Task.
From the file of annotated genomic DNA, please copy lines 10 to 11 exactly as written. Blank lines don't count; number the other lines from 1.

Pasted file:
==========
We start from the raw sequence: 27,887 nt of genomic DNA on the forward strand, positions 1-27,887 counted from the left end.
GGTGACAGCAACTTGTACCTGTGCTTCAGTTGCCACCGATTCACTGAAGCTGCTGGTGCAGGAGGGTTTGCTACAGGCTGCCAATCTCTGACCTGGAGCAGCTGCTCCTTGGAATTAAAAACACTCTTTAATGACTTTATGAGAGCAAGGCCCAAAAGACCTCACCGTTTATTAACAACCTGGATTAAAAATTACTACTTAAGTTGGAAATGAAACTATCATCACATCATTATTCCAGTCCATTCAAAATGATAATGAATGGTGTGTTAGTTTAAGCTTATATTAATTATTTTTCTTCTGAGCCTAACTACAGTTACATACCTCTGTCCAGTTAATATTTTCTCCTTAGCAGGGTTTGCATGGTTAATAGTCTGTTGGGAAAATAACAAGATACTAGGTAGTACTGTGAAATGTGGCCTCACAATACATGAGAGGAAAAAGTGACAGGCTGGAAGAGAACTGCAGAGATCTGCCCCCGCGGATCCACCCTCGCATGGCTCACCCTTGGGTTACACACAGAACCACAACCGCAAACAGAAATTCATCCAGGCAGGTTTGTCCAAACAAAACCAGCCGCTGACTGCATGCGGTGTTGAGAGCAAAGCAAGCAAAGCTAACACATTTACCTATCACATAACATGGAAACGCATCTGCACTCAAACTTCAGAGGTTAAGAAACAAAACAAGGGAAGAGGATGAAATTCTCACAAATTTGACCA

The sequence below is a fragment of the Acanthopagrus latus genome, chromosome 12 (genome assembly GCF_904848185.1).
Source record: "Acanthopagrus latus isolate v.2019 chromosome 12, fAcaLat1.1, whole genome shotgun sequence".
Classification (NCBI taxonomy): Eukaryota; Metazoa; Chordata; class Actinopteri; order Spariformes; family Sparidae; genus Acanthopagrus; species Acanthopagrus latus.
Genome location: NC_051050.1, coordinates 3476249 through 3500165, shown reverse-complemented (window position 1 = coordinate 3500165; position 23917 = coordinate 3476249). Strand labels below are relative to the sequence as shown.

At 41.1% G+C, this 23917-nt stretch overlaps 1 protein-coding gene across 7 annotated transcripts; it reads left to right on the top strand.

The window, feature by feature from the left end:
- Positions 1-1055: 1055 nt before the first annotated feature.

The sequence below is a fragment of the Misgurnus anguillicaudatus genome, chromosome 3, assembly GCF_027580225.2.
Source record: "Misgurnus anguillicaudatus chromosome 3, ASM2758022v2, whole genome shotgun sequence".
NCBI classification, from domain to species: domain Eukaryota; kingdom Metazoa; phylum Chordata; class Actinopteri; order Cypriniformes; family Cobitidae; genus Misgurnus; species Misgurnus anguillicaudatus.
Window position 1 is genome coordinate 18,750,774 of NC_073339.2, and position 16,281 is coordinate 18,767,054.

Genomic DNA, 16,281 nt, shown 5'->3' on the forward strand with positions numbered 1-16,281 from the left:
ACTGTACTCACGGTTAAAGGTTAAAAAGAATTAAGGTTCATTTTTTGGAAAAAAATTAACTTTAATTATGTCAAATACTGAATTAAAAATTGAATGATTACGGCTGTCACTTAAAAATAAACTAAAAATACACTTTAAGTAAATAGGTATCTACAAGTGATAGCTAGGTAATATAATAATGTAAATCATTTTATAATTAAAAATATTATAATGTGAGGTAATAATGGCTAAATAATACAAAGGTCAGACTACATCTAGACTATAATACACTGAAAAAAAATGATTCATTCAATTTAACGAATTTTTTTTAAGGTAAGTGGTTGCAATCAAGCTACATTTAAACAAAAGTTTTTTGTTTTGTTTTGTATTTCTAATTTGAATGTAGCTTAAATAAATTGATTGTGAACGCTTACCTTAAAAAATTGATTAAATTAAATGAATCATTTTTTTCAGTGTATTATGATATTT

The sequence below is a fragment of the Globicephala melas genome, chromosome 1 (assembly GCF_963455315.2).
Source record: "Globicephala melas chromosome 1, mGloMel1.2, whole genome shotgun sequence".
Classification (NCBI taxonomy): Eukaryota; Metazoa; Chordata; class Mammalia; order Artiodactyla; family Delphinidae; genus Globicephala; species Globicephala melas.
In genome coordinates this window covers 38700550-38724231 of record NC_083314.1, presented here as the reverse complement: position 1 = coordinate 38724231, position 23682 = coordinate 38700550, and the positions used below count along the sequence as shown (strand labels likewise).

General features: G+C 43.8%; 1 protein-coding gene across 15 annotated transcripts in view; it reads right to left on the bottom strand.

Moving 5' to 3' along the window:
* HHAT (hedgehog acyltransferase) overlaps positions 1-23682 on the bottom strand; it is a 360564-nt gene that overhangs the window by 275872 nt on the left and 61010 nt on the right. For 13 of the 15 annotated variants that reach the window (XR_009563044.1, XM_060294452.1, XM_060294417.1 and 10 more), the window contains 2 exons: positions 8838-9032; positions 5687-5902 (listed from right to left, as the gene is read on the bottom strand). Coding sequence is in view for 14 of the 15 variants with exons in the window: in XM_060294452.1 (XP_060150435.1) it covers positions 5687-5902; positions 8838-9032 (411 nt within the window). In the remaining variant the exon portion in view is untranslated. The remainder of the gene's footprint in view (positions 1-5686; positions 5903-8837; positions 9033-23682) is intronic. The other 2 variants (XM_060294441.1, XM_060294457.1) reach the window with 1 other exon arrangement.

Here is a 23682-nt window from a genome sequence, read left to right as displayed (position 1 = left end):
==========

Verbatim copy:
The sequence below is a fragment of the Misgurnus anguillicaudatus genome, chromosome 3, assembly GCF_027580225.2.
Source record: "Misgurnus anguillicaudatus chromosome 3, ASM2758022v2, whole genome shotgun sequence".